Notes on Earth-1947

I will be presenting Earth at a screening in Utrecht. These are my notes.

Why is this movie called Earth or 1947?

1947 is the year two nations Pakistan and India were born out of British India.

The British East India Company had its presence in India from the early 18th century. The Company was dissolved and British governance was formed in the late 19th century after the Revolt of 1857. During this revolt the British realised that they had to use the policy of divide and rule if they wanted to maintain their position in India. The Revolt was termed as the First War of Independence. One of the reasons for the revolt was a sepoy (soldier) mutiny against the use of a new cartridge, this cartridge used pre-applied animal grease; to deploy them soldiers had to bite into the greased portion. The Muslim and Hindu soldiers found this offensive. Muslims took offence to the use of pork and Hindus to the use of beef, both religions stood united on ground and the British faced their strongest uprising since their control over India.

The practice of divide and rule resulted in growing dissidence between the Hindus and the Muslims. Muslims were made to feel marginalised in the Hindu dominated mainland. Their representation in future legislation and judicial formations in post Independence India was worrisome.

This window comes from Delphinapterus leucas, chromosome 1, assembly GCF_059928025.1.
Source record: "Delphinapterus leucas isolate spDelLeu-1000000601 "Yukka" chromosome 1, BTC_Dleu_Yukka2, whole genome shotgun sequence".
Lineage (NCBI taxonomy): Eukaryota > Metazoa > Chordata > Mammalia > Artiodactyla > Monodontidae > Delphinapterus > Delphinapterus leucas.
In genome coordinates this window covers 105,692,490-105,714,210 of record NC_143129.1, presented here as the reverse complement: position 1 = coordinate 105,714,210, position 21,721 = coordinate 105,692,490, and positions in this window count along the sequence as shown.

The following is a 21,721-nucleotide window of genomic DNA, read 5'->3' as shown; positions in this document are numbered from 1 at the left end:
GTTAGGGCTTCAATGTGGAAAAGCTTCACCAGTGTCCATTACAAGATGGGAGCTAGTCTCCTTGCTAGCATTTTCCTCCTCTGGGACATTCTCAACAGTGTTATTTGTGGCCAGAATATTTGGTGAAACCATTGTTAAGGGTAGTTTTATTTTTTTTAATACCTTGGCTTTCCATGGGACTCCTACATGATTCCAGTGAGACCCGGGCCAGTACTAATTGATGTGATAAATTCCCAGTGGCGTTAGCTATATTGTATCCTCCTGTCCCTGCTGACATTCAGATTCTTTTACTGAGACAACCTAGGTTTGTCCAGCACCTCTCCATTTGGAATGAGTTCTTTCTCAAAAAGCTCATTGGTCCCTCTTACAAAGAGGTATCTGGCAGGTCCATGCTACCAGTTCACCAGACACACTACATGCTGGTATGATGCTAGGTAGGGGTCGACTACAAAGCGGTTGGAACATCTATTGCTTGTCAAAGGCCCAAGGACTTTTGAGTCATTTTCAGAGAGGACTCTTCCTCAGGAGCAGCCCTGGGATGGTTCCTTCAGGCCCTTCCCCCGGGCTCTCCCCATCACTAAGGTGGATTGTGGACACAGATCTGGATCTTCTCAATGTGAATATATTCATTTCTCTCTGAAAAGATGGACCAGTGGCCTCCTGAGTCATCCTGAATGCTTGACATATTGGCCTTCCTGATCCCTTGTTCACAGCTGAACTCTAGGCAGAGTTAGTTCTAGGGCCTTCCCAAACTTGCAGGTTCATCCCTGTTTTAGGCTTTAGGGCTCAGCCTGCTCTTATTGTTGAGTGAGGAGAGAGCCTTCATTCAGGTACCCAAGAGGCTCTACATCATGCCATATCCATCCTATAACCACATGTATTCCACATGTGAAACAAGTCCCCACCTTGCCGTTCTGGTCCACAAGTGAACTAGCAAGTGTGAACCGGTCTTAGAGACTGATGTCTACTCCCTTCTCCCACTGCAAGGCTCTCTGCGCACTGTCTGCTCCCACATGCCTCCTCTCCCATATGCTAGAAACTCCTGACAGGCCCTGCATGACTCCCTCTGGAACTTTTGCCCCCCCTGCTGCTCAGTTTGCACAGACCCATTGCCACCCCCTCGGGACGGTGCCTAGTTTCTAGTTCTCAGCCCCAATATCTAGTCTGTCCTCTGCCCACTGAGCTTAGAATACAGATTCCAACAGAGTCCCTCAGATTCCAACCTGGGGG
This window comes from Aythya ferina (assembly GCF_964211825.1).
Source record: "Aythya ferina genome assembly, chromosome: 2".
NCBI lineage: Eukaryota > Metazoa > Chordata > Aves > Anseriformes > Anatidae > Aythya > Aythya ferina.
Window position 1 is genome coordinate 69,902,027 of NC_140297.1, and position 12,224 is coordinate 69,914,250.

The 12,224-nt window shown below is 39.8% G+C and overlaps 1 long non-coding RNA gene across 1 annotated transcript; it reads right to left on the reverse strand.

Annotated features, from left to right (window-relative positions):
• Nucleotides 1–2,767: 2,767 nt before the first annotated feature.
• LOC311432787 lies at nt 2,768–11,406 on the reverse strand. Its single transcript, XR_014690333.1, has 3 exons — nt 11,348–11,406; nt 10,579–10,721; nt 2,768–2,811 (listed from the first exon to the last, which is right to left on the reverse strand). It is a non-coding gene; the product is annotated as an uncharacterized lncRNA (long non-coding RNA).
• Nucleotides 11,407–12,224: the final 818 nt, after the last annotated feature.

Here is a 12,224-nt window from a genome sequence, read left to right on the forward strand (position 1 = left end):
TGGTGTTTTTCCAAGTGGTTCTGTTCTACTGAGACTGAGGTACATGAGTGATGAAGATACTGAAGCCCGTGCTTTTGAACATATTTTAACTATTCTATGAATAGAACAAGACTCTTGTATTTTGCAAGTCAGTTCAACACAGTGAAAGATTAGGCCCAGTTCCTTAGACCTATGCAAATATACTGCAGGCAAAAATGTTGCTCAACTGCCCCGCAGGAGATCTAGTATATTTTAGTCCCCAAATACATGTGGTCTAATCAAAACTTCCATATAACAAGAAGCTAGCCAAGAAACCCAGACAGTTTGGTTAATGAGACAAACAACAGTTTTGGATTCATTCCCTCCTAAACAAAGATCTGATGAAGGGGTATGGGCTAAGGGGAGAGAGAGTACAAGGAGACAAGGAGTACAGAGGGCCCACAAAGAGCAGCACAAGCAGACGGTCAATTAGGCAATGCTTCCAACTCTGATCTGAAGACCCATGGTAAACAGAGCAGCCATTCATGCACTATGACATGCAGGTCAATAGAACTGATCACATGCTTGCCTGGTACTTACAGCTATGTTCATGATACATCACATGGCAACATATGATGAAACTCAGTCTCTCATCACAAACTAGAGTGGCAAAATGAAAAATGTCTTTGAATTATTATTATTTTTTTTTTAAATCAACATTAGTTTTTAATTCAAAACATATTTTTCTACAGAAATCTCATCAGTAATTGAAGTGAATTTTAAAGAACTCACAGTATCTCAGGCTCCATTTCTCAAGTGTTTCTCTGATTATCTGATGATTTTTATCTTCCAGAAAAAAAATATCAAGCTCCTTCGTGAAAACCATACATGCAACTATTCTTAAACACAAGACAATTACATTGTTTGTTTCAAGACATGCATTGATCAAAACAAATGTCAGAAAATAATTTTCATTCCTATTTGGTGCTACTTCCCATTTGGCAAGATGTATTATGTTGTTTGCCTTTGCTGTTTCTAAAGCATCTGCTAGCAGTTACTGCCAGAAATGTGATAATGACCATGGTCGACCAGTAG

When the Two-Nation theory was proposed and the division sorted out with the Mountbatten plan, a Radcliffe line was drawn to demarcate the areas that were Muslim and those that were Hindu. The division, which was based purely on religion, was followed by unimaginable sectarian violence between the Hindus and Muslims, as people from both sides of the border got displaced due to their faith – the resentment and anger boiled over. People were being uprooted, shunted, looted, raped, violated and pushed into refugee camps on both sides of the border. It is to this year and this page in history that the movie takes us to.

The name Earth because a land got sliced, its people ripped apart, communities dissected – for the price of the birth of two nation states – on the 14th of August 1947 Pakistan became an independent country and on the 15th of August 1947 India was born at the stroke of midnight.

 Ice Candy Man – the book

The film is an adaptation of a book by Pakistani-American writer Bapsi Sidhwa called The Ice Candy Man or Cracking India. The story unfolds through the eyes of a young Parsi polio-afflicted girl Lenny. Bapsi Sidhwa is from Lahore (Pakistan), she too (like Lenny) was afflicted with polio and witnessed the partition; she gives a vivid account of this in an interview: